Bible Myths and their Parallels in other Religions Being a Comparison of the Old and New Testament Myths and Miracles with those of the Heathen Nations of Antiquity Considering also their Origin and Meaning

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"So with other sights and sounds. The darkness of night brought with it a feeling of vague horror and dread; the return of daylight cheered them with a sense of unspeakable gladness; and thus the [Pg 472]Sun who scattered the black shade of night would be the mighty champion doing battle with the biting snake which lurked in its dreary hiding-place. But as the Sun accomplishes his journey day by day through the heaven, the character of the seasons is changed. The buds and blossoms of spring-time expand in the flowers and fruits of summer, and the leaves fall and wither on the approach of winter. Thus the daughter of the earth would be spoken of as dying or as dead, as severed from her mother for five or six weary months, not to be restored to her again until the time for her return from the dark land should once more arrive. But as no other power than that of the Sun can recall vegetation to life, this child of the earth would be represented as buried in a sleep from which the touch of the Sun alone could arouse her, when he slays the frost and cold which lie like snakes around her motionless form.

"That these phrases would furnish the germs of myths or legends teeming with human feeling, as soon as the meaning of the phrases were in part or wholly forgotten, was as inevitable as that in the infancy of our race men should attribute to all sensible objects the same kind of life which they were conscious of possessing themselves."

Let us compare the history of the Saviour which we have already seen, with that of the Sun, as it is found in the Vedas.

We can follow in the Vedic hymns, step by step, the development which changes the Sun from a mere luminary into a "Creator," "Preserver," "Ruler," and "Rewarder of the World"—in fact, into a Divine or Supreme Being.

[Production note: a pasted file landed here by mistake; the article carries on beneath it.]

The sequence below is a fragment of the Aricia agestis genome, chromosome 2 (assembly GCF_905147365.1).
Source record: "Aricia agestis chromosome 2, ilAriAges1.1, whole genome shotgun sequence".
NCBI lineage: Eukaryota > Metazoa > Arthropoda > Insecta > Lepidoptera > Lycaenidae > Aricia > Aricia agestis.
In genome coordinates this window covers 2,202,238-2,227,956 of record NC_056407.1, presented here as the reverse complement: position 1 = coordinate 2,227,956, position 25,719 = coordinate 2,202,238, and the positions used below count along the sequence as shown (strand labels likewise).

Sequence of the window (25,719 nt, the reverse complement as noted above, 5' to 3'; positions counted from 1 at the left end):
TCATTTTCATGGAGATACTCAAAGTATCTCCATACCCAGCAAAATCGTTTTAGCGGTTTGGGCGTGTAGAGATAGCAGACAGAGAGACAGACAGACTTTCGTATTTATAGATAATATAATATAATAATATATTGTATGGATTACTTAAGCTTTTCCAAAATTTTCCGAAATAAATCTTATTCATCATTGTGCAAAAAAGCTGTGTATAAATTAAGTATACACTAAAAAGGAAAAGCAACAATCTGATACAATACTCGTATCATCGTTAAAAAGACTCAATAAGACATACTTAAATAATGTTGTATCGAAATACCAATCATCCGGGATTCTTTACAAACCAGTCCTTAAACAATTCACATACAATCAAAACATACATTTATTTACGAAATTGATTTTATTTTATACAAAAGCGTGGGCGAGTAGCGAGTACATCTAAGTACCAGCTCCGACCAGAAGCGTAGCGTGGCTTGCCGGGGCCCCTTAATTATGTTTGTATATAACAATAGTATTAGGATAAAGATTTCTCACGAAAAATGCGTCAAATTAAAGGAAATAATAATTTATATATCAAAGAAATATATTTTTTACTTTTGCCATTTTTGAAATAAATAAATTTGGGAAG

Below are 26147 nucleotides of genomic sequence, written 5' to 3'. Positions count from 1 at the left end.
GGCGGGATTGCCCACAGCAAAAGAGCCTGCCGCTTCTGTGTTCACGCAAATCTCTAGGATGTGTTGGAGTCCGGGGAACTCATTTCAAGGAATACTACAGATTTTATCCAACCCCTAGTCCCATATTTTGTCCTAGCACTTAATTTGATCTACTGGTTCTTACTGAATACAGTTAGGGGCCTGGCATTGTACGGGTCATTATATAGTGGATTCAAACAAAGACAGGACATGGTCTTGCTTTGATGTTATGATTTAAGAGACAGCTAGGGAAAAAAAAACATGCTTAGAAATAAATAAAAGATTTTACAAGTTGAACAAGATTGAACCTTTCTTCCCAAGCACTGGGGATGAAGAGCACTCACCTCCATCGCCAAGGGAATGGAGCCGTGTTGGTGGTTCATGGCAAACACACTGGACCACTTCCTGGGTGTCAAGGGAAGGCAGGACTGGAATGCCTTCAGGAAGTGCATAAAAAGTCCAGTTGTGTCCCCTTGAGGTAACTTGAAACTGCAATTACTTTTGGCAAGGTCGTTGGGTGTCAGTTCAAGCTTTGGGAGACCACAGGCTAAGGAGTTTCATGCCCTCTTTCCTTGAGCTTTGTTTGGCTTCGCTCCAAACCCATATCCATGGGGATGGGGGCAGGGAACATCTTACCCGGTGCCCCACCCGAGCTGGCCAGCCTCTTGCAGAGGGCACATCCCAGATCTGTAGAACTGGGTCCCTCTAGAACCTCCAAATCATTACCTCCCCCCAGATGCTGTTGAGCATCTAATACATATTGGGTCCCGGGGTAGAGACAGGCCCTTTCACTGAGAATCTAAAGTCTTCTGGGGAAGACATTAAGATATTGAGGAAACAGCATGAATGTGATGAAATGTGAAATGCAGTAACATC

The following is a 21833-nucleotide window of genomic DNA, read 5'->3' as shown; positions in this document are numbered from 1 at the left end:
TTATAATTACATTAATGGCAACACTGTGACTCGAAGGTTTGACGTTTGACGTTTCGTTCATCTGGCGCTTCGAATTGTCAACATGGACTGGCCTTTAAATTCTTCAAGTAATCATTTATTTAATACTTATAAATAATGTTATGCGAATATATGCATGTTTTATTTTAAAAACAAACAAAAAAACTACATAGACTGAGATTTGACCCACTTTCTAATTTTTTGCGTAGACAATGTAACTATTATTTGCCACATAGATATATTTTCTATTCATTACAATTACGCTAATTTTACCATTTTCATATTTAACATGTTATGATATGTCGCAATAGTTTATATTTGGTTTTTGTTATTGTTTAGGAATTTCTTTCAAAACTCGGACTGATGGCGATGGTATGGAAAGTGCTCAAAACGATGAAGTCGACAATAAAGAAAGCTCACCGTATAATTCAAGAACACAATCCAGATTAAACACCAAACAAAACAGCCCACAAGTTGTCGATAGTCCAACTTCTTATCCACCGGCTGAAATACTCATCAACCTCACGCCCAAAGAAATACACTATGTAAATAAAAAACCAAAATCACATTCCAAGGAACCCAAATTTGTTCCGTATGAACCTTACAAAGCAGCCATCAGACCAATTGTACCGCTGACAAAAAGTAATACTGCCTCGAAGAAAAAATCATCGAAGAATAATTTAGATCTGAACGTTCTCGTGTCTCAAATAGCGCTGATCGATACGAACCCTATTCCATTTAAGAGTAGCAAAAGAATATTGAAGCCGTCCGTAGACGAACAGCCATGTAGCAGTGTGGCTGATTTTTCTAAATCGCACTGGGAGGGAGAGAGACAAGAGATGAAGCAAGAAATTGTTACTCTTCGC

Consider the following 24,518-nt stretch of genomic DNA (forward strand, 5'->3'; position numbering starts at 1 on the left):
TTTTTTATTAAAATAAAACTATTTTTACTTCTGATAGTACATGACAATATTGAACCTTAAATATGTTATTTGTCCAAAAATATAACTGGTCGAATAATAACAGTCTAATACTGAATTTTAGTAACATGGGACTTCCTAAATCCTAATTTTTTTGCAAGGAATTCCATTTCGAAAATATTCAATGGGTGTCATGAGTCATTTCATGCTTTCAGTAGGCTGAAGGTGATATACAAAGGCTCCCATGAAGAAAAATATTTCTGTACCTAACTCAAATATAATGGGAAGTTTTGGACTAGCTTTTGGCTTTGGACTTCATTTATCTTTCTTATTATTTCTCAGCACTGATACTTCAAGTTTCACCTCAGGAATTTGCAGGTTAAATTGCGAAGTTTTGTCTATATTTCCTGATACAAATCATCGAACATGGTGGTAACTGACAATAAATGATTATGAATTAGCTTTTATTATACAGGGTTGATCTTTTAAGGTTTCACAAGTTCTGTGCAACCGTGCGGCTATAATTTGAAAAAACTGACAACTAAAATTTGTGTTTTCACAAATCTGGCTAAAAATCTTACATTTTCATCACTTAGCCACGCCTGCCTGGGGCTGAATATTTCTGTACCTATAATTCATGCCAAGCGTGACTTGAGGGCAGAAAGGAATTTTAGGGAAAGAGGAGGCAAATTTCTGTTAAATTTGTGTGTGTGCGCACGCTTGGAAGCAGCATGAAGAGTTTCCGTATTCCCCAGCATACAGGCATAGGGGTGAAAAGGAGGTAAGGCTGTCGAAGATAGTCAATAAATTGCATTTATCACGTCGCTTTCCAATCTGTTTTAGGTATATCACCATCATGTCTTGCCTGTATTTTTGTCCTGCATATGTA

The first step leads us from the mere light of the Sun to that light which in the morning wakes man from sleep, and seems to give new life, not only to man, but to the whole of nature. He who wakes us in the morning, who recalls all nature to new life, is soon called "The Giver of Daily Life."

Secondly, by another and bolder step, the Giver of Daily Light and Life becomes the giver of light and life in general. He who brings light and life to-day, is the same who brought light and life on the first of days. As light is the beginning of the day, so light was the beginning of creation, and the Sun, from being a mere light-bringer or life-giver, becomes a Creator, and, if a Creator, then soon also a Ruler of the World.

Thirdly, as driving away the dreaded darkness of the night, and likewise as fertilizing the earth, the Sun is conceived as a "Defender" and kind "Protector" of all living things.

Fourthly, the Sun sees everything, both that which is good and [Pg 473]that which is evil; and how natural therefore that the evil-doer should be told that the sun sees what no human eye may have seen, and that the innocent, when all other help fails him, should appeal to the sun to attest his guiltlessness!

Let us examine now, says Prof. Müller, from whose work we have quoted the above, a few passages (from the Rig-Veda) illustrating every one of these perfectly natural transitions.